Monday, June 23, 2008

Ubiquity

A new report from Forrester claims that video is set to take over the world, envisaging consumers being confronted with “a dozen video platforms per day.”. It made me think back to the days in 2003 and 2004 when we were building Narrowstep - it was quite a leap of faith back then that people wanted to consume more video on more devices and that the box in the corner would mutate into hundreds of forms.

Some of the scenarios drawn in the report include (with my comments in parentheses):

waking up to a video alarm clock (yep, at most hotels I set the alarm on the TV);
checking satellite weather videos on your mobile phone (already available if you have a decent connection from sites like weather.com and bbc.co.uk);
watching traffic videos on your GPS unit while driving in to work (again, TV/GPS combos have been available for some time, although using it like this may cause the traffic delays rather than monitor them);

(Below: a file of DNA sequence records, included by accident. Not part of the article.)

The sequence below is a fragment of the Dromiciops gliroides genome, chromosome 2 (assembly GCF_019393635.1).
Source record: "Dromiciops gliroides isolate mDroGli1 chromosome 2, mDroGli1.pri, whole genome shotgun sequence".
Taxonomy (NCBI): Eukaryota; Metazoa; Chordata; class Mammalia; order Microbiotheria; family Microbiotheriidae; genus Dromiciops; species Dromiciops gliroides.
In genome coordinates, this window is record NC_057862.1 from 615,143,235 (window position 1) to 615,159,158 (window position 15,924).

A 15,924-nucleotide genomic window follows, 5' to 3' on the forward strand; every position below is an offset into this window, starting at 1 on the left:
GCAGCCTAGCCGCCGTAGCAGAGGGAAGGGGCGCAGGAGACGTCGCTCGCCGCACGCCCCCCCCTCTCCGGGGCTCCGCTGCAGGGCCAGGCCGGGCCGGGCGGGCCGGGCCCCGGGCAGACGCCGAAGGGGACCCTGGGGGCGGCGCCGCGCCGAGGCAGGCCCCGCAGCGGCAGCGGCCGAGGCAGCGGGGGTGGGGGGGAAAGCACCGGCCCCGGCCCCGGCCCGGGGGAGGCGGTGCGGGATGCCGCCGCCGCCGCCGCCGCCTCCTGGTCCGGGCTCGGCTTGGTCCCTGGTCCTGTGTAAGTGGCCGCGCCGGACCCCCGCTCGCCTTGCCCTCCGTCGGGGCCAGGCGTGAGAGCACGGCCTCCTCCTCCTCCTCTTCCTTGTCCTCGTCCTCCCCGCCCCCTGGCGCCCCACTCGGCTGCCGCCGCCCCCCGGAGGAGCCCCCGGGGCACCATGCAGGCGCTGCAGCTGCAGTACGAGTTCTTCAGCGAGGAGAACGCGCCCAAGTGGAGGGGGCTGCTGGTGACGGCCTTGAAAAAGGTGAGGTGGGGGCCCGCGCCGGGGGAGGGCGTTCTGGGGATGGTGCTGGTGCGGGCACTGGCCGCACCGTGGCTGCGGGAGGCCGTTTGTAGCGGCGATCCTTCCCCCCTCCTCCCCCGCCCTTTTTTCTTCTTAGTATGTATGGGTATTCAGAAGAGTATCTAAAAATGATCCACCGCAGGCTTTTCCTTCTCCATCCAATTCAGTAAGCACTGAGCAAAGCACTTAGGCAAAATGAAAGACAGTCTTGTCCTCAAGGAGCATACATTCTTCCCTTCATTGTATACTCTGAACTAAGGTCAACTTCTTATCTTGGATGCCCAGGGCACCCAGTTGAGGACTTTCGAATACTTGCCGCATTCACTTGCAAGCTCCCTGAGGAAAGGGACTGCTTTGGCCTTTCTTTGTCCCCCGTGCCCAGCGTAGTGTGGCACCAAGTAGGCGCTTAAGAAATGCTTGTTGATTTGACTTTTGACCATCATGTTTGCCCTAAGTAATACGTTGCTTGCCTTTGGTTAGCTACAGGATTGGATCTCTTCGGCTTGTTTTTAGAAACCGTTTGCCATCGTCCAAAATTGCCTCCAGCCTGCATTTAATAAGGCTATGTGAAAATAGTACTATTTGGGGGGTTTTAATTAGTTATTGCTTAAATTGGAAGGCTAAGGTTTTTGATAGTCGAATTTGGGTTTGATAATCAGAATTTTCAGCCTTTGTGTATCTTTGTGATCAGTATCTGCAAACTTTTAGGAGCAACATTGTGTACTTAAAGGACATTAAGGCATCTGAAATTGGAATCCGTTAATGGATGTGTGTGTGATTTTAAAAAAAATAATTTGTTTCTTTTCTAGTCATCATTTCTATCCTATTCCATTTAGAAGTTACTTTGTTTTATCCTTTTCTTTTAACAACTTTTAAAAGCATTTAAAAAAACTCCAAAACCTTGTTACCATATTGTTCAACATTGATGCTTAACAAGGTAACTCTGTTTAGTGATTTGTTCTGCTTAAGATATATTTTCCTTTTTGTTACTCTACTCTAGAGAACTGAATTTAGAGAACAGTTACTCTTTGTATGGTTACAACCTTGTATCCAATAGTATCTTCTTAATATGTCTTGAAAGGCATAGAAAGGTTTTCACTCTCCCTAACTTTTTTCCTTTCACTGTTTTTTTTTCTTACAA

watching an ad for a Ford Edge on Gas TV while fueling up at a gas station (Forecourt TV went bust some time ago, but it's clearly been done);
streaming MSNBC stock reports from your desktop at work (er, yes..);
seeing a short address from your CEO in a meeting-room photo frame (now that's getting scary...);
watching a promo for American Gladiators in the back of a video-enabled taxi on the way to the airport (already done in London black cabs);
hearing Glenn Beck’s take on the elections while waiting at the airport gate (Glenn who.. airports are full of video screens, but largely beaming CNN..);
watching a clip from your daughter’s middle-school debut in Guys and Dolls that your spouse emailed as you board the plane (er, yep, I have video on my phone and 3G as well.. and mobiles can now be used on some planes);
indulging in American Idol on the satellite TV on your JetBlue flight (CSI, please..);
checking in at your hotel through a video kiosk (done); and finally
catching Iron Man in HD on the hotel room’s flat-screen TV (but, of course).

You could add the Jumbotrons in Times Square, the diagonal TV screens on the London Underground, the man I saw the other week watching porn videos on his phone on a train and the information screen in lifts in New York and elsewhere.

The question is, why would you pay Forrester to tell you what you already know ?

What interests me more is what the owners of these screens are doing to make sure that what is shown of them is of relevance to the viewer (passive or otherwise).

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